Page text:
The $ 164 million judgment against Tory Burch may sound like quite a large sum, but in actuality, it is not. For one, most of the judgment means that Burch must pay for the advertising costs that were accrued by his cybersquatting sites, and also the damages that were supposedly caused by those sites. But the damages that are supposedly caused by the sites were largely irrelevant to the defendant, who was ultimately found to be liable for only a few pennies on the dollar. For another thing, as per the terms of the judgment, Burch has the right to continue to make use of the domains until such time as he pays off the balance of his debt.

So how did this happen? It seems that Burch was never properly compensated for his services. His case was ruled inadmissible by the District Court, despite the fact that he had retained counsel to assist him with his case. Had the District Court allowed his lawsuit to proceed, then Burch would have been owed a large part of a hypothetically universal verdict which would have resulted in millions of dollars of damages being handed out to him. This would have been the same as if an innocent person were awarded millions due to some mistake made by a trial participant or an opposing party payment. Burch was never made a party to this payment and therefore cannot claim any form of compensation from it under any circumstances.

Instead of dealing with an ex-wife with whom Burch was involved in a legal battle, he settled with her in order to avoid the lengthy litigation that was likely to result in a long and expensive court battle. He actually received a check for approximately $1.35 million, far less than the customary figure of one hundred percent settlements. Had Burch won the case, he may have been entitled to as much as two to three billion dollars. Had his settlement was granted at that time, then he could have become the richest man in America. It is difficult to fathom how someone could allow this situation to occur, yet Burch was actually involved in this legal battle.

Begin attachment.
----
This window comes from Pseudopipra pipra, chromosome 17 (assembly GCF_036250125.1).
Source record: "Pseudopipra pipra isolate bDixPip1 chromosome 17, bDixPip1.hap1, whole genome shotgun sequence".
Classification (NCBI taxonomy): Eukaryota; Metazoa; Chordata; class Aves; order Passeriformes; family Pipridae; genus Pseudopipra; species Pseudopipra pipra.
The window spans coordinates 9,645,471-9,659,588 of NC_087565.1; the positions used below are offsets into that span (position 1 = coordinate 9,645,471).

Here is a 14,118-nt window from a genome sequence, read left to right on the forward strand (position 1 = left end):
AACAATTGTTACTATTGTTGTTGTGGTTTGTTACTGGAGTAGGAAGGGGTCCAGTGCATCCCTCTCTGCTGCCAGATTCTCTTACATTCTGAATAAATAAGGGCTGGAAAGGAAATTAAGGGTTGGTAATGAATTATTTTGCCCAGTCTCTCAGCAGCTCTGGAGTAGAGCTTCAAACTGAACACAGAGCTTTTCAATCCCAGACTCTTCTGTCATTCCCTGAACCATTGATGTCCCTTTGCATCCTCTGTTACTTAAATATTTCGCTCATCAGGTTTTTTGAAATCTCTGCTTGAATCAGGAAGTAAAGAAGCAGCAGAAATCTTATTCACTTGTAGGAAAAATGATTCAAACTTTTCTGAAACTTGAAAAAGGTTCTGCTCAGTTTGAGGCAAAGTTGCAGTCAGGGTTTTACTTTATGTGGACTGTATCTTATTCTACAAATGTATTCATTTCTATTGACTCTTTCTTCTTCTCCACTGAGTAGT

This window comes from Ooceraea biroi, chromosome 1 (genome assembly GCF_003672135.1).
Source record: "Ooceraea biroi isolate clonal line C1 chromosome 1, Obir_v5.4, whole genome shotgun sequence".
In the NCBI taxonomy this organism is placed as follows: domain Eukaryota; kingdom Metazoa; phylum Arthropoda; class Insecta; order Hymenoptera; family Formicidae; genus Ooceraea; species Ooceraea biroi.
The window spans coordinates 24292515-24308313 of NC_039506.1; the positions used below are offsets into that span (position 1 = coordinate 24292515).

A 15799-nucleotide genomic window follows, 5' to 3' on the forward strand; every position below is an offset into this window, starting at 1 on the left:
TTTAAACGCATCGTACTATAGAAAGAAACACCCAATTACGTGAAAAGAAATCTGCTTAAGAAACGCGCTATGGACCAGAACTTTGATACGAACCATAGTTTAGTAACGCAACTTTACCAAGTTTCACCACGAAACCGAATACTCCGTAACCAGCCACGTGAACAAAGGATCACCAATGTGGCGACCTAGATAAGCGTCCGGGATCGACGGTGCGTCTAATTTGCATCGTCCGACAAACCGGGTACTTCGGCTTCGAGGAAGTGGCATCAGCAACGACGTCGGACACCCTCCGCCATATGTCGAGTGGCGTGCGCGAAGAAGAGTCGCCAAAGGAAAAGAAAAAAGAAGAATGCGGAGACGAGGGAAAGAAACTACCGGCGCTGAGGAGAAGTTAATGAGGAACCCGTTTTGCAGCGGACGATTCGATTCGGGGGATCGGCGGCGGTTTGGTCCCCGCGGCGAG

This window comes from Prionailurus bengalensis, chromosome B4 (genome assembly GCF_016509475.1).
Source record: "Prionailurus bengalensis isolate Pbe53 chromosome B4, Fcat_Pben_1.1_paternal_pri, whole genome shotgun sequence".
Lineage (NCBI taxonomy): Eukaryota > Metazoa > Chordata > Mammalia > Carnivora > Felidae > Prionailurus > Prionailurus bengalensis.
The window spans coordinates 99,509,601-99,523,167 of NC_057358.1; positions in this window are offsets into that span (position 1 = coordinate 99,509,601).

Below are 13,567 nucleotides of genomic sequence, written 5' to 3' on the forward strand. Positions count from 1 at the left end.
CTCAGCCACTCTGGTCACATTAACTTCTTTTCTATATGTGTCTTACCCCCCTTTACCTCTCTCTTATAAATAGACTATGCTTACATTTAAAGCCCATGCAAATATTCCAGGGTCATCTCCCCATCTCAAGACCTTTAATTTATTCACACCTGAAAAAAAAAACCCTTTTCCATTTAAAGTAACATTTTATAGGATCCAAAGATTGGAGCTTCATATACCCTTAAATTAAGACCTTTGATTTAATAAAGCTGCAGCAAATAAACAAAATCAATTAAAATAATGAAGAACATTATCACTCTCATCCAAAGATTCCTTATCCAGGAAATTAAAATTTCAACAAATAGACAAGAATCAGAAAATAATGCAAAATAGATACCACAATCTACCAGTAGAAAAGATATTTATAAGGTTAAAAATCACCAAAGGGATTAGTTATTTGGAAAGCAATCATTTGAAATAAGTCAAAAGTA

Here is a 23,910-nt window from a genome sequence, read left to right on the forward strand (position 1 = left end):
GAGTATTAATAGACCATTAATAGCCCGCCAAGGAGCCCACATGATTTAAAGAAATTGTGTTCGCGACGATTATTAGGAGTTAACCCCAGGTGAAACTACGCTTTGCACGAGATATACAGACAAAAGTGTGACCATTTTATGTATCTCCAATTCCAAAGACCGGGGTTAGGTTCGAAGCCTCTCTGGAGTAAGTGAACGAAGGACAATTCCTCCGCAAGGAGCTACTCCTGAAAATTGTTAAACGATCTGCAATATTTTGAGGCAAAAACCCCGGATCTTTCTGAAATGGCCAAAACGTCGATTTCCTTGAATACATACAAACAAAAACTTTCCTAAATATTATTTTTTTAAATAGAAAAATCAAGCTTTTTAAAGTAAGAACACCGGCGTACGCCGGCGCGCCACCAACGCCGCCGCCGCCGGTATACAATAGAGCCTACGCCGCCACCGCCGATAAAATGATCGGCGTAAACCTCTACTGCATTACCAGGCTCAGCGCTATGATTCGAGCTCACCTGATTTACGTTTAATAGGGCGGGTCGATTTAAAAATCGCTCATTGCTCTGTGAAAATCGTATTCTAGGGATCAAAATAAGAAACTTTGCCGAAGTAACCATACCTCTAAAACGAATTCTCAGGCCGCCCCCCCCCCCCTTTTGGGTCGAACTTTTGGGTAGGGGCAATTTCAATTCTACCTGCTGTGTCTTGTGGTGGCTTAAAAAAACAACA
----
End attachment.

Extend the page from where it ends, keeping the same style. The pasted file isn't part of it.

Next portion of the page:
The plaintiff in this case was a pharmaceutical company called Generex. Generex manufactures a number of different generic medicines including those that treat breast cancer. These drugs are supposed to be exactly the same as the original drugs that are dispensed by the manufacturer. However, in the course of shipping these counterfeit medicines across the country, Burch and his co-defendants did not fulfill their obligations to Generex. Instead of shipping only the legal prescription medication that they had ordered, Burch and his associates actually shipped and supplied counterfeit versions of these medications in addition to the original ones.

This was, of course, a deliberate act on the part of the defendant. If Burch had simply complied with the order to provide the medication, then he would have had no problem with this lawsuit. Instead, Burch decided that he and his co-defendants needed to fight this lawsuit tooth and nail. So, rather than ship the counterfeit medication, they changed the labels and provided an explanation as to why the original medication was no longer needed. They also made up a new name for the medication and filed it as a new patent. In the end, their suit was thrown out due to lack of merit.

One thing is for certain. Tory Burch definitely has an interesting case to present in court. The fact that he attempted to capitalize on another patent does not do much to help his case. His lawsuit was nothing but a power play. He did not obtain any monetary damages from this lawsuit. His lawsuit, instead, helped him to gain a bit of publicity and position himself as a leading expert in this area of patent law.

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